Table 14-1(A). - Determining Superheat
|1.||Obtain the temperature of the suction line at the point where the TEV sensing bulb is attached.|
a. Take the temperature reading with a dial thermometer similar to the one shown in figure 14-20(E), or use some other temperature measuring device that senses surface temperatures accurately.
|2.||Obtain the suction pressure inside the piping at the location of the remote sensing bulb.|
a. If the valve is externally equalized, you can place a gauge in the external equalizer line. This is the most accurate method.
b. The alternate method is to read the manifold pressure gauges at the compressor and add the estimated pressure drop through the suction line between the bulb and compressor. The sum of the two pressures provides approximate pressure at the location of the remote bulb.
|3.||Convert the pressure you received in step 2 into saturated evaporator pressure.|
a. Use a pressure temperature chart. When using the chart, ensure that you are looking at the proper refrigerant.
|4.||Simply subtract the temperature in step 3 from the temperature in step 1. This is superheat.|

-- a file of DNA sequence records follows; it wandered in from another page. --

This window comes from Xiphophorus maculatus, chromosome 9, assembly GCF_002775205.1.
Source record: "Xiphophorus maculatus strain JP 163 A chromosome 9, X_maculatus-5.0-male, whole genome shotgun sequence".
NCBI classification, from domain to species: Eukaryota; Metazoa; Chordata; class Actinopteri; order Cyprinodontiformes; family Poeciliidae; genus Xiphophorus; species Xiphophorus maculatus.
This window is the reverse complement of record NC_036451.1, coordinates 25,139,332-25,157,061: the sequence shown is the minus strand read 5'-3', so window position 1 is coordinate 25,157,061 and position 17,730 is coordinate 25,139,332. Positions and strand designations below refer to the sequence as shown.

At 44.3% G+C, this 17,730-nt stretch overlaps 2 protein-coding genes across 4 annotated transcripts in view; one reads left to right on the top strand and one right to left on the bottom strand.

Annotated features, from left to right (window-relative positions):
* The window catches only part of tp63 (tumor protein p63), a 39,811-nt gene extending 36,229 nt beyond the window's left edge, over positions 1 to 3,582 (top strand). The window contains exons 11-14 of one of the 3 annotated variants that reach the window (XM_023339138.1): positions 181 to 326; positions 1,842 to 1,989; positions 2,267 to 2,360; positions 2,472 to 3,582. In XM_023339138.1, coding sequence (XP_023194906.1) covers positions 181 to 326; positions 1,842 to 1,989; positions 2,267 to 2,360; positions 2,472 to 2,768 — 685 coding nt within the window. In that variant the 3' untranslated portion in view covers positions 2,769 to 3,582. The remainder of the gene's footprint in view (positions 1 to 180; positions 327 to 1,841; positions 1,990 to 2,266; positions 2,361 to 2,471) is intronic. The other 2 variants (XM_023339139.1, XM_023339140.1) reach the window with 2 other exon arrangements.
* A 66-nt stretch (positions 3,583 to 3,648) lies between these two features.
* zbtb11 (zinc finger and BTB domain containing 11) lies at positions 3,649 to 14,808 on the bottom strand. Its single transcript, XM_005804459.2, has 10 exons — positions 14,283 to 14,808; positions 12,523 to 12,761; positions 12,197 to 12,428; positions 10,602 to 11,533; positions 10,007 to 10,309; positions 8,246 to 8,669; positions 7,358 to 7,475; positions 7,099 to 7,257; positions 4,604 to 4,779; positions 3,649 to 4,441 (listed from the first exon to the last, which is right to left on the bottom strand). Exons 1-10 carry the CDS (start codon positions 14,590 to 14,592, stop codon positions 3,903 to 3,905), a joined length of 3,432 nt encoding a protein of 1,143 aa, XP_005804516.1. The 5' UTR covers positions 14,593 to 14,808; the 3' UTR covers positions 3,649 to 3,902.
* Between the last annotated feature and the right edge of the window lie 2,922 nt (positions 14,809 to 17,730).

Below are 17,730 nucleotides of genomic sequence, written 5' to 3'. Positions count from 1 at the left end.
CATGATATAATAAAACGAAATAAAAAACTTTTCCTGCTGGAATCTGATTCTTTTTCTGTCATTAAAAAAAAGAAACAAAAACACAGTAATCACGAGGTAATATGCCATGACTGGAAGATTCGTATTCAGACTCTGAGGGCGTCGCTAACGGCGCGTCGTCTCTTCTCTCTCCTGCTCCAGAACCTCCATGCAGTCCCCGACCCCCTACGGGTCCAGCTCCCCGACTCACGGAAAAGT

Note: When adjusting the expansion valve, turn the adjusting stem no more than one full turn and wait approximately 15-30 minutes for the system to balance out. Once the system is balanced, recheck the superheat setting by following the steps in table 14-1(A).
The receiver is a storage tank for liquid refrigerant. When a refrigeration system is equipped with a receiver, you can close the outlet valve (king valve) and pump refrigerant into the receiver. This enables you to store the refrigerant while you work on the unit. Additionally, when a unit is equipped with a receiver, the quantity of refrigerant in the system is less critical than a unit not so equipped. Figure 14-23 shows the location of a receiver installed in a system. This is a commercial system with an air-cooled condenser, a thermostatic expansion valve, and a V type of reciprocating compressor.Continue Reading